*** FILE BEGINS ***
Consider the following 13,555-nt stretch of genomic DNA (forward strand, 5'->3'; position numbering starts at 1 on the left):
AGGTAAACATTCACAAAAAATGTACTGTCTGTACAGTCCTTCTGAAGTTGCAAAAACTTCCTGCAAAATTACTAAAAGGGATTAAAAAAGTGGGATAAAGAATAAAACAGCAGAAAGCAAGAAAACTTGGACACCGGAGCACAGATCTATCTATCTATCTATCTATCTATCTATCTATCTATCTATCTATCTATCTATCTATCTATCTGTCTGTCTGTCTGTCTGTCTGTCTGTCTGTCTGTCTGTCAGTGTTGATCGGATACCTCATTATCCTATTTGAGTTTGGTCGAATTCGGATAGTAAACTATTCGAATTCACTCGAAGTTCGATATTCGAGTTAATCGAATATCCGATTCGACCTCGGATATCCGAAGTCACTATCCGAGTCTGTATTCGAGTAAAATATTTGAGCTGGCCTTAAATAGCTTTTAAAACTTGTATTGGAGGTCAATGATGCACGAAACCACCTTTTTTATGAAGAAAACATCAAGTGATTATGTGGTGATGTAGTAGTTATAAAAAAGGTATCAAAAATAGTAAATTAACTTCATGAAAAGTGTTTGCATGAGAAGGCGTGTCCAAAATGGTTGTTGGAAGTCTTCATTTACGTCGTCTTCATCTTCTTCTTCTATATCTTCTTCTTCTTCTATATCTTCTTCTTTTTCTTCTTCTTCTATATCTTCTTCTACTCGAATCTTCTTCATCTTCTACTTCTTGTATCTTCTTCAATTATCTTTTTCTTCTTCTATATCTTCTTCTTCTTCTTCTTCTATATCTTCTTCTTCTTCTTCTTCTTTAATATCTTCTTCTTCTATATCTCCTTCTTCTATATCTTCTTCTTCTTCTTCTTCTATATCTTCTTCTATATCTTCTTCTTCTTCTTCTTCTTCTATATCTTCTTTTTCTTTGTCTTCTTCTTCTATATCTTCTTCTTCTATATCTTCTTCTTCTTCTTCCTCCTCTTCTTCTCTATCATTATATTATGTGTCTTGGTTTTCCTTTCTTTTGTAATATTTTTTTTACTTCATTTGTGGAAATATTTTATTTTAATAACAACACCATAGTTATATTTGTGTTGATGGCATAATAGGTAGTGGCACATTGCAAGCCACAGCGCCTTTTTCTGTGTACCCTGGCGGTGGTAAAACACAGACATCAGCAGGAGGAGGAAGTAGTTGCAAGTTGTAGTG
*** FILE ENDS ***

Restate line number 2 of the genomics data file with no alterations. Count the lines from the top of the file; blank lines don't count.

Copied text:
AGGTAAACATTCACAAAAAATGTACTGTCTGTACAGTCCTTCTGAAGTTGCAAAAACTTCCTGCAAAATTACTAAAAGGGATTAAAAAAGTGGGATAAAGAATAAAACAGCAGAAAGCAAGAAAACTTGGACACCGGAGCACAGATCTATCTATCTATCTATCTATCTATCTATCTATCTATCTATCTATCTATCTATCTATCTATCTGTCTGTCTGTCTGTCTGTCTGTCTGTCTGTCTGTCTGTCAGTGTTGATCGGATACCTCATTATCCTATTTGAGTTTGGTCGAATTCGGATAGTAAACTATTCGAATTCACTCGAAGTTCGATATTCGAGTTAATCGAATATCCGATTCGACCTCGGATATCCGAAGTCACTATCCGAGTCTGTATTCGAGTAAAATATTTGAGCTGGCCTTAAATAGCTTTTAAAACTTGTATTGGAGGTCAATGATGCACGAAACCACCTTTTTTATGAAGAAAACATCAAGTGATTATGTGGTGATGTAGTAGTTATAAAAAAGGTATCAAAAATAGTAAATTAACTTCATGAAAAGTGTTTGCATGAGAAGGCGTGTCCAAAATGGTTGTTGGAAGTCTTCATTTACGTCGTCTTCATCTTCTTCTTCTATATCTTCTTCTTCTTCTATATCTTCTTCTTTTTCTTCTTCTTCTATATCTTCTTCTACTCGAATCTTCTTCATCTTCTACTTCTTGTATCTTCTTCAATTATCTTTTTCTTCTTCTATATCTTCTTCTTCTTCTTCTTCTATATCTTCTTCTTCTTCTTCTTCTTTAATATCTTCTTCTTCTATATCTCCTTCTTCTATATCTTCTTCTTCTTCTTCTTCTATATCTTCTTCTATATCTTCTTCTTCTTCTTCTTCTTCTATATCTTCTTTTTCTTTGTCTTCTTCTTCTATATCTTCTTCTTCTATATCTTCTTCTTCTTCTTCCTCCTCTTCTTCTCTATCATTATATTATGTGTCTTGGTTTTCCTTTCTTTTGTAATATTTTTTTTACTTCATTTGTGGAAATATTTTATTTTAATAACAACACCATAGTTATATTTGTGTTGATGGCATAATAGGTAGTGGCACATTGCAAGCCACAGCGCCTTTTTCTGTGTACCCTGGCGGTGGTAAAACACAGACATCAGCAGGAGGAGGAAGTAGTTGCAAGTTGTAGTG